Mr Ellis: All I can say is that as a business owner myself, I don't think I will ever forget when in the 1990s environmentalists made the change and the directors from a major corporation in Ontario had the possibility of going to jail because of a spill. That major corporation was a shoe manufacturer here in Ontario, and it sent a very clear message to all Ontario owner-operators and directors that if they were found negligent, they had the possibility of going to jail. Not one person, as a director or owner, wishes to spend one day behind bars.
The Chair: Mr Kormos?
Mr Peter Kormos (Niagara Centre): Feel free not to respond to this if you're disinclined, but you talked about how the company was fined, another supervisory person was fined as a result of the death of your son and then a third supervisory person, who one has to assume had direct control over the circumstances, got a 20-day sentence that was served on weekends. Again, feel free not to answer, but was that the sentence that was sought? I appreciate that's the sentence that the presiding judge or justice of the peace imposed. Was that the sentence that the prosecutor sought? If not, what was the prosecutor looking for that resulted in the justice of the peace or judge giving but 20 days on weekends? Do you recall?
Mr Ellis: I think they felt it was quite a precedent-setting case, that 20 days was a significant number of days behind bars. Do I need any further comment beyond that? Twenty days is a start. Is 20 days enough, served on weekends? I leave that for your judgment.
Mr Kormos: I think you can infer what my response is. We support the increased fines, the proposals in this amendment. We consider them laudable. You also made reference to the issue of enforcement. The biggest fines in the world mean zip if we know we can get away with it. You talked about a context of 18 months after a verbal warning -- uncorrected. What would you advocate in that regard?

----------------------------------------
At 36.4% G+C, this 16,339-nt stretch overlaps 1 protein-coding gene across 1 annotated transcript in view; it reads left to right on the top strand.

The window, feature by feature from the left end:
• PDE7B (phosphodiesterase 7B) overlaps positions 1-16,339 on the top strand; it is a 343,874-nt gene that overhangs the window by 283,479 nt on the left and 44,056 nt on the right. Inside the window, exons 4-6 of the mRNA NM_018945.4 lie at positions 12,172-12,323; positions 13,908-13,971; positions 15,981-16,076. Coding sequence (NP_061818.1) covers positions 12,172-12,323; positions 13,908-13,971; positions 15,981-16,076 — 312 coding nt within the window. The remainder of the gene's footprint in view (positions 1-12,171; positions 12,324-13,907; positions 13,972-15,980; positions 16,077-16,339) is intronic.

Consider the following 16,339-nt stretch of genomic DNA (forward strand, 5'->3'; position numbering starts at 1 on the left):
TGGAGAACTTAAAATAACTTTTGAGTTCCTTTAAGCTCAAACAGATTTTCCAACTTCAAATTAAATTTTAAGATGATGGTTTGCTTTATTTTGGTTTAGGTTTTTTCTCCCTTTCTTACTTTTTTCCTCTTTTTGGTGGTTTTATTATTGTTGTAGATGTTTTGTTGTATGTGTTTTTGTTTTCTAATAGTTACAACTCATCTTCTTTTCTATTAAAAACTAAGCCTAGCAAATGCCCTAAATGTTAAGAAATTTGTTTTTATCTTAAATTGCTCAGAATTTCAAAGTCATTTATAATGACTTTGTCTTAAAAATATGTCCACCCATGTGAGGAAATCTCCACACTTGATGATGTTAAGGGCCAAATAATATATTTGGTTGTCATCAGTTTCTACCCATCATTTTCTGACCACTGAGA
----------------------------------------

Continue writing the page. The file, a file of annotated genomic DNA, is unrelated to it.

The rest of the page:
Mr Ellis: I think what we're talking about today are two different issues. We are simply talking about ceilings at this point in time. We are not talking about actual fines; we are talking about ceilings. The average fine for a company found negligent in the death of a worker is $55,000. We're talking about apples and oranges here. At this present time today we are only talking about a ceiling, not the actual fine. That, hopefully, will come in time, when the general public voices their own opinion.
Mr Kormos: Thank you, kindly, sir. for coming today.
Mr Ellis: Thank you very much for your very good question.
The Chair: The government benches?
Mr Norm Miller (Parry Sound-Muskoka): First of all, thank you very much for coming in and telling your story so eloquently and with so much emotion.
Coming back to the fine levels, the current fine levels we have right now, the actual fines, are nowhere near the actual levels --
Mr Ellis: Not even close, no.
Mr Miller: So even if this legislation goes in and bumps up the levels --
Mr Ellis: Let me put it in perspective. I have a personal friend who owns a very large winery in Ontario. He was complaining that the government had fined him $55,000 for a caustic spill he had two years ago. The fine was $55,000 for three dead fish. The fine for my son's corporation was $62,500. It shows you what a very good job the environmentalists have done and what a strong message they have sent out.
Ms Marilyn Mushinski (Scarborough Centre): Thank you very much, Mr Ellis, for coming in. Along with my colleagues from all sides, I wish to express my sincerest sympathy to you.
I guess my major concern has always been one of judicial accountability, for want of a better phrase. Given that the maximum fines are rarely, if ever, imposed by judges and juries, would you prefer to see minimum floors imposed to try to at least address the apparent inequities in fines that are imposed?
Mr Ellis: I think that's a very good question; thank you very much. I have never considered looking at a minimum. How do you equate a minimum amount with the death of a worker? In dollars and cents, there's just no value to that. I think what we are talking about here today is sending a very clear message to business owners like myself that if you wish to operate above the laws of the land and jeopardize the future of Ontario in people -- not wildlife, people -- then there will be heavy fines and possible jail sentences. It's the message that we're sending.